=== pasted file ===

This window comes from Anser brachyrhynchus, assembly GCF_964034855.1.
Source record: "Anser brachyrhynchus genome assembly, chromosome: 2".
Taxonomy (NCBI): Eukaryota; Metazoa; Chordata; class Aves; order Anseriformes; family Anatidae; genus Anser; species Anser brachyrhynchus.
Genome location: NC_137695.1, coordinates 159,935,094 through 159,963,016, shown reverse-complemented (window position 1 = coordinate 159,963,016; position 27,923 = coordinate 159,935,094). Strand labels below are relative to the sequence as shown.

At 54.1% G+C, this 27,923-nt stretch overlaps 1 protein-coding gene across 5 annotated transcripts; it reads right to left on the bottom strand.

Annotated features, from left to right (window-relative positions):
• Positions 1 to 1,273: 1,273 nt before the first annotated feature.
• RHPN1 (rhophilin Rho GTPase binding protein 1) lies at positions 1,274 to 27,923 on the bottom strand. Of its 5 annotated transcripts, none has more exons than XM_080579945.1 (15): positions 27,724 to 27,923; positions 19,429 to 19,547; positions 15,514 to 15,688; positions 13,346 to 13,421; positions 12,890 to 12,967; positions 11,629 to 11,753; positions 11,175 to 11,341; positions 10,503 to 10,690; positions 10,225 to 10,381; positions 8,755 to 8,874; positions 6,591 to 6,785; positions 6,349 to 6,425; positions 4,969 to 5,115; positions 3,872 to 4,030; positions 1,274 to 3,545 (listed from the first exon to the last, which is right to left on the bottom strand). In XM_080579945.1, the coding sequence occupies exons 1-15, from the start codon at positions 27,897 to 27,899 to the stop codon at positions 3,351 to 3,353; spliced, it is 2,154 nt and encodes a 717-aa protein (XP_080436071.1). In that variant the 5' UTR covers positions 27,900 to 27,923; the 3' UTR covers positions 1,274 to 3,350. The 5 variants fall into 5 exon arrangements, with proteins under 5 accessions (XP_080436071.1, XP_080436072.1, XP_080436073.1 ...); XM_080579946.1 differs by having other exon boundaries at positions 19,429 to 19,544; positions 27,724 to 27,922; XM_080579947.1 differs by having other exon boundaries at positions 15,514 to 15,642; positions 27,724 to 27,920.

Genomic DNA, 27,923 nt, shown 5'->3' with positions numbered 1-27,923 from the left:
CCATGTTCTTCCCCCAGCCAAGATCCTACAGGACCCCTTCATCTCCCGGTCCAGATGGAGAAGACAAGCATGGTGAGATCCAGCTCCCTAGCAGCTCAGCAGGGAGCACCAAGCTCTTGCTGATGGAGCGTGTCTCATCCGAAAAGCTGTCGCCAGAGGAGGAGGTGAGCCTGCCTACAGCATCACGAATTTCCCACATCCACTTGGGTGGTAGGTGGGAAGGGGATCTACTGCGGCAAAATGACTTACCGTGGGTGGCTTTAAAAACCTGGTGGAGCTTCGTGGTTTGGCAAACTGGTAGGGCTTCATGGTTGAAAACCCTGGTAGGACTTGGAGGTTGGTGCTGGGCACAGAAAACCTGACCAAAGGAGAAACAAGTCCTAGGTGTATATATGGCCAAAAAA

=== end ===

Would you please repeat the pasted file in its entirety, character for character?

This window comes from Anser brachyrhynchus, assembly GCF_964034855.1.
Source record: "Anser brachyrhynchus genome assembly, chromosome: 2".
Taxonomy (NCBI): Eukaryota; Metazoa; Chordata; class Aves; order Anseriformes; family Anatidae; genus Anser; species Anser brachyrhynchus.
Genome location: NC_137695.1, coordinates 159,935,094 through 159,963,016, shown reverse-complemented (window position 1 = coordinate 159,963,016; position 27,923 = coordinate 159,935,094). Strand labels below are relative to the sequence as shown.

At 54.1% G+C, this 27,923-nt stretch overlaps 1 protein-coding gene across 5 annotated transcripts; it reads right to left on the bottom strand.

Annotated features, from left to right (window-relative positions):
• Positions 1 to 1,273: 1,273 nt before the first annotated feature.
• RHPN1 (rhophilin Rho GTPase binding protein 1) lies at positions 1,274 to 27,923 on the bottom strand. Of its 5 annotated transcripts, none has more exons than XM_080579945.1 (15): positions 27,724 to 27,923; positions 19,429 to 19,547; positions 15,514 to 15,688; positions 13,346 to 13,421; positions 12,890 to 12,967; positions 11,629 to 11,753; positions 11,175 to 11,341; positions 10,503 to 10,690; positions 10,225 to 10,381; positions 8,755 to 8,874; positions 6,591 to 6,785; positions 6,349 to 6,425; positions 4,969 to 5,115; positions 3,872 to 4,030; positions 1,274 to 3,545 (listed from the first exon to the last, which is right to left on the bottom strand). In XM_080579945.1, the coding sequence occupies exons 1-15, from the start codon at positions 27,897 to 27,899 to the stop codon at positions 3,351 to 3,353; spliced, it is 2,154 nt and encodes a 717-aa protein (XP_080436071.1). In that variant the 5' UTR covers positions 27,900 to 27,923; the 3' UTR covers positions 1,274 to 3,350. The 5 variants fall into 5 exon arrangements, with proteins under 5 accessions (XP_080436071.1, XP_080436072.1, XP_080436073.1 ...); XM_080579946.1 differs by having other exon boundaries at positions 19,429 to 19,544; positions 27,724 to 27,922; XM_080579947.1 differs by having other exon boundaries at positions 15,514 to 15,642; positions 27,724 to 27,920.

Genomic DNA, 27,923 nt, shown 5'->3' with positions numbered 1-27,923 from the left:
CCATGTTCTTCCCCCAGCCAAGATCCTACAGGACCCCTTCATCTCCCGGTCCAGATGGAGAAGACAAGCATGGTGAGATCCAGCTCCCTAGCAGCTCAGCAGGGAGCACCAAGCTCTTGCTGATGGAGCGTGTCTCATCCGAAAAGCTGTCGCCAGAGGAGGAGGTGAGCCTGCCTACAGCATCACGAATTTCCCACATCCACTTGGGTGGTAGGTGGGAAGGGGATCTACTGCGGCAAAATGACTTACCGTGGGTGGCTTTAAAAACCTGGTGGAGCTTCGTGGTTTGGCAAACTGGTAGGGCTTCATGGTTGAAAACCCTGGTAGGACTTGGAGGTTGGTGCTGGGCACAGAAAACCTGACCAAAGGAGAAACAAGTCCTAGGTGTATATATGGCCAAAAAA